The questionnaire assessed if students had any headache attack in their lifetime, medical school time, past year, and past 3 months in the second section depending on the second criterion for migraine “untreated or unsuccessfully treated Headache attacks lasting 4-72 hr” and the first criterion for TTH “ At least 10 episodes of headache fulfilling the ICHD-3 criteria for TTH”. In the third section, it assessed the most approximate frequency (number of attacks per day, days per week, weeks per month, months per year), approximate attack duration in hours (drop list with 0.5, 1, 2…24 h); depending on the second criterion for both migraine and TTH. Furthermore, it assessed the site, character, prodromal symptoms, and aura (visual disturbances or hallucinations, abnormal sensations, speech difficulty, language abnormalities, weakness, vertigo, or tinnitus): depending on the third and fourth criteria for both migraine and TTH. Family history (yes/no/unknown), and intensity which was represented as a visual analog scale and the scores converted later to levels (mild (0–3), moderate (4–6), severe (7–10)); depending on the third criterion for both migraine and TTH.
The fourth section addressed treatment and prevention strategies and a Likert scale (always, quite often, seldom, never) representing the students’ preferred pain relief methods (sleep, caffeine, medications, shower, specific herbs, specific food). The fifth section discusses possible precipitating factors (sleep deprivation, stress, long study hours, physical activities, altered sleep pattern, exams, social events, specific sounds, specific smells, hunger, food, weather, colorful lights, menses, caffeine, financial difficulties, smoking, energy drinks). Finally, in the sixth section, students were asked how headache affects their daily life activities (study, routine life, hobbies, sleep, social life, and exam delay), which were also represented using a Likert scale.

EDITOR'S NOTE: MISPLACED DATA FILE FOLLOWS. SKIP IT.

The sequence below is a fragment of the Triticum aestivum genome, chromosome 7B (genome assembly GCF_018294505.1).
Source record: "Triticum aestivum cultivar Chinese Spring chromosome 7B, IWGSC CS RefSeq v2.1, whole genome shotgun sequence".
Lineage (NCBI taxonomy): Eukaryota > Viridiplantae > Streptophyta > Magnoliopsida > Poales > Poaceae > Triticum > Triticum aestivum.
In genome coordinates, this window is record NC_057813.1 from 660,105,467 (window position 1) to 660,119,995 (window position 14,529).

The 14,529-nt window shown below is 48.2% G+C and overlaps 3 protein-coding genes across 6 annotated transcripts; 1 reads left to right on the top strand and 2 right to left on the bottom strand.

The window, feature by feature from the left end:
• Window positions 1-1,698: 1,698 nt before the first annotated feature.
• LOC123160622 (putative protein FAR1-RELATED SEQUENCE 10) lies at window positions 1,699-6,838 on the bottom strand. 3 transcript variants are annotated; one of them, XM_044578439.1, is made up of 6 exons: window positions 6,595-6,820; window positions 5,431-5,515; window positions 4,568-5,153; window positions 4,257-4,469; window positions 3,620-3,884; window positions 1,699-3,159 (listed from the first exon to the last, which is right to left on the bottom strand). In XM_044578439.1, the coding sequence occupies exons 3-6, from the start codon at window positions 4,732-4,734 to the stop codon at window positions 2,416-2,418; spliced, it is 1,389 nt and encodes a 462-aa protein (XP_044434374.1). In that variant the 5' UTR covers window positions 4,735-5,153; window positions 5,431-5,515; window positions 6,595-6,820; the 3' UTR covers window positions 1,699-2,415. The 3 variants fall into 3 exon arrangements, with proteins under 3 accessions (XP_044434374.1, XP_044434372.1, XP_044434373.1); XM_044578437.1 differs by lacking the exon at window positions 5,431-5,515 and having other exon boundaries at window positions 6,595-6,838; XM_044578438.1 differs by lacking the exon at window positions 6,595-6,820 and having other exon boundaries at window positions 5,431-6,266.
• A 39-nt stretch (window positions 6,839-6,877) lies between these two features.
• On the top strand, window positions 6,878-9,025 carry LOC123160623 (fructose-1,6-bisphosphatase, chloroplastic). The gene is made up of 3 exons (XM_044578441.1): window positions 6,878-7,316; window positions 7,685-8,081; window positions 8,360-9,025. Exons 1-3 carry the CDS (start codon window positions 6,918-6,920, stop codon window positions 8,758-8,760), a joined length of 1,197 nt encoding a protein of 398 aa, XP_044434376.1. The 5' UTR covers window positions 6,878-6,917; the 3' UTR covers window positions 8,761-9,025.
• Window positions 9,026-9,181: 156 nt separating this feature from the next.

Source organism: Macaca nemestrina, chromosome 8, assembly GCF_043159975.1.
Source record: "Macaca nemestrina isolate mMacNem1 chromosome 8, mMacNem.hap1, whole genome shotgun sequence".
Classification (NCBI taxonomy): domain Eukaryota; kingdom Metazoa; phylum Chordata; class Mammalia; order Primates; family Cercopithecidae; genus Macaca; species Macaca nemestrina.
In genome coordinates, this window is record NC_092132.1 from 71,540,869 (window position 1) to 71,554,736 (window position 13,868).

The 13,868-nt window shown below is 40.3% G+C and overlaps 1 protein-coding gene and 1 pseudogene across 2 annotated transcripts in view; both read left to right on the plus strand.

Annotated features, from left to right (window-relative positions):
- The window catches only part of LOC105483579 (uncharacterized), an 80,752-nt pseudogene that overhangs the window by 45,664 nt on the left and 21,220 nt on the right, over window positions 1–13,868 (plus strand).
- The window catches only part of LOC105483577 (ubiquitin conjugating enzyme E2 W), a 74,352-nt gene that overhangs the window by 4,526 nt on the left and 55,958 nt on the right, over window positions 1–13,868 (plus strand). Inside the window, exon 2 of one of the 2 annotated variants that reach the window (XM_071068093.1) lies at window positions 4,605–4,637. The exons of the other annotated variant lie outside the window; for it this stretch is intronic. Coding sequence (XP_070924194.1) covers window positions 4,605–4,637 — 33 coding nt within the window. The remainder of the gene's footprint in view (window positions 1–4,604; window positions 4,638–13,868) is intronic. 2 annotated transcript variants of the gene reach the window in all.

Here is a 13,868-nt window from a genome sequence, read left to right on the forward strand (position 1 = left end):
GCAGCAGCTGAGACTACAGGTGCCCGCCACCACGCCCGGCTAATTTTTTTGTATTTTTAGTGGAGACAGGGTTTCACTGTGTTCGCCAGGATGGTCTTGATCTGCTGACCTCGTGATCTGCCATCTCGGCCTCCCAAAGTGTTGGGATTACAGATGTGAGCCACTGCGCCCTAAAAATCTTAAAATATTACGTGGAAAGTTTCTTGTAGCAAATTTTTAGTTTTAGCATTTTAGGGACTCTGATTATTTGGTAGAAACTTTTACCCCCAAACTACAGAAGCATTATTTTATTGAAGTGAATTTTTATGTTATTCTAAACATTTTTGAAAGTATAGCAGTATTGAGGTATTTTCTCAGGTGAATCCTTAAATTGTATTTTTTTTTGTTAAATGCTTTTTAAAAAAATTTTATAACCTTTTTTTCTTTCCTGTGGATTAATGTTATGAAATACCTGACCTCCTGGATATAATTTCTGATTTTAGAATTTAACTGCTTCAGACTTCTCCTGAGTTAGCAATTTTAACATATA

The questionnaire provides a detailed review of all aspects required for the differential diagnosis of headache according to ICHD-3 . Two neurologists and one internist reviewed the questionnaire’s face and content to ensure that it contained all necessary components for diagnosis. Finally, the questionnaire was piloted with 30 medical students and revised as necessary.
The questionnaire was created online using Survey Monkey. On the first page of the questionnaire, informed consent has been requested. The questionnaire was distributed to students who consented. The link was emailed to all 1500 Palestinian medical students; 881 responded, a response rate of 58.7%. The proportion of respondents at each university is proportional to the number of medical students and the gender ratio at each university (see Fig. 1).
The authors used ICHD-3 criteria to diagnose students on an individual basis. Based on ICHD-3 criteria, the authors classified the diagnosis as Migraine or TTH. Others had no headaches and “Unclassifiable Headache,” which meant that none of the ICHD-3 criteria could be applied.
The study used IBM SPSS Statistics for Windows, version 21 to analyze the data (IBM Corp., Armonk, NY, USA). The descriptive section included frequency, percentage, and mean standard deviation. To determine the distribution of students with headaches by gender and headache characteristics, the authors used Pearson’s chi-squared test, an independent t-test, and one-way ANOVA as needed. P-values less than 0.05 were considered statistically significant.
Characteristics of the participants